Found Fred’s astrological chart here. It says he was born in Providence, Rhode Island, on Nov. 12, 1904 at 3:45PM and with this bio: American author and psychic, noted for his ability to converse with animals, revealing accurate details of their lives and their master's activities. He was skilled as a natural psychic and a homespun psychologist trained in the occult. He penned "The Language of ESP in Action." [arranged and edited by his closest student, Don Schuster]
A Texas acquaintance named Bob Howe had originally suggested I look Fred up when I first went to California in the spring of 1966. Bob was Dolly Ware’s son-in-law. Bob had worked at the Edgar Cayce Foundation in Virginia Beach. Mother was into Edgar Cayce. She took me to a talk by his son Hugh Lynn when I was twelve. Bob always knew what was happening in the parapsychology field, had been in contact with JB Rhine at Duke University, the academic center for such study. It was at Dolly’s home that Bob told me about Fred. He said there were a great medium and a great psychic in California. I said I wasn’t interested in the medium but I’d check out the psychic. I’d been a pot devotee for a little over a year and that had redirected my life, caused me to focus more on understanding mind, but a few psychedelic experiences had convinced me to quit messing around. I wanted enlightenment and was on a search for a guru and a community that meditated. In LA I checked out the Self Realization Foundation and the Vedanta Center. I was ready to go north to San Francisco but there was still that note about Fred Kimball from Bob Howe. OK. Why not? So I got to know Fred.
In 1969 I dropped by Fred’s home in LA with a couple of friends who were going to Fort Worth for the holidays with me. The woman had been a serious student of Christian New Thought that I’d been raised on, what I call non-theistic mind only Christianity. She came to the Zen Center as soon as she arrived in San Francisco because we were old friends. She fit right in, sat a seven day sesshin in full lotus. Suzuki Roshi was impressed with her, talked to me about her. She was doing it because it’s what her new friends were doing. With no prior discussion, Fred told her she couldn’t practice two religions, had to choose one. That was the end of her Zen fling.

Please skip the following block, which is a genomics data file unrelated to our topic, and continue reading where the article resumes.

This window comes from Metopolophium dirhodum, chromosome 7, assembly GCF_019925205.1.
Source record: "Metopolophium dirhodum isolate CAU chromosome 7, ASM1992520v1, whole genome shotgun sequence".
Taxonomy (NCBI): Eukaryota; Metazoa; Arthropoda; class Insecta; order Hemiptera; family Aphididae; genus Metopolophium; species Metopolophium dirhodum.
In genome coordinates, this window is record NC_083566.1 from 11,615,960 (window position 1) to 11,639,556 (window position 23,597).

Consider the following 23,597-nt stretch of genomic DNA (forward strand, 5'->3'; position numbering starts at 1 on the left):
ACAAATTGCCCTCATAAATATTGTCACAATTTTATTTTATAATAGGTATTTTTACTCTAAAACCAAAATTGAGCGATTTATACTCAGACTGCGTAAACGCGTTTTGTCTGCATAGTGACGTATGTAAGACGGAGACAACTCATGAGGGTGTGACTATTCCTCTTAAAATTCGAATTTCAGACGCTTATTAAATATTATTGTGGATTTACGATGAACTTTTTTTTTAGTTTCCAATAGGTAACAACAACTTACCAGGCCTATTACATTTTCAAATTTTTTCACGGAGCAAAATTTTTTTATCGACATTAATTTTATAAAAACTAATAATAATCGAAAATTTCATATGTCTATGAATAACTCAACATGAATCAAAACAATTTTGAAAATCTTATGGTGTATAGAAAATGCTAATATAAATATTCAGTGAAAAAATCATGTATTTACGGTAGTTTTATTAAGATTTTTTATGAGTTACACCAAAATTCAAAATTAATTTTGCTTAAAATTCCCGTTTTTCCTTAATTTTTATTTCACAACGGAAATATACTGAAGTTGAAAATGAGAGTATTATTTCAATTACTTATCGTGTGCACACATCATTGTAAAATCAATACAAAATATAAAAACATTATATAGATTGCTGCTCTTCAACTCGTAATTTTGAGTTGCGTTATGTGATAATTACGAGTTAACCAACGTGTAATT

The guy with us went to sleep when Fred started to read him. Fred didn’t comment on that, just said my friend didn’t want to hear anything about himself. I talked with Fred a while. When my friend woke up I told him what Fred said and he said okay he was ready and got a reading.
It had been a couple of hours plus. I asked Fred if his power diminished after reading this long and he said he could keep going full strength as long as the money was coming in. So we started asking him about friends just saying a name and waiting for what came up.
About our Zen friend in charge of building the new kitchen at Tassajara, Fred tilted his head and asked if he was enlightened. We said we wouldn’t know. Fred said he had an unusually clear mind but he only saw things in terms of black and white. Fred said something has held him back. He should have gotten a PhD. I said that’s because he’s super dyslexic. I heard his wife signs his checks. Fred said he got where he wanted using another route.
About the builder’s wife who supposedly signed the checks, Fred said she always had to be doing something, didn’t stop. He said that she, who didn’t join in on the zazen meditation, was the person who’d benefit most from it. Later in life she became a yoga teacher and a devoted follower of an Indian guru.
"What about Richard?" Fred said here was a guy who could get knocked down three times and get back up, that most people can only be knocked down twice.
Tell us something about David, Bob asked.
"Say he wants to know something. He's the type of guy who walks into a library, goes to a shelf, picks out a book, opens it to a page, reads one sentence, puts the book back and walks out."
That rang true for ADD me.
"Who killed John?" I asked, seeing if I could get anything out of him on the Kennedy assassination.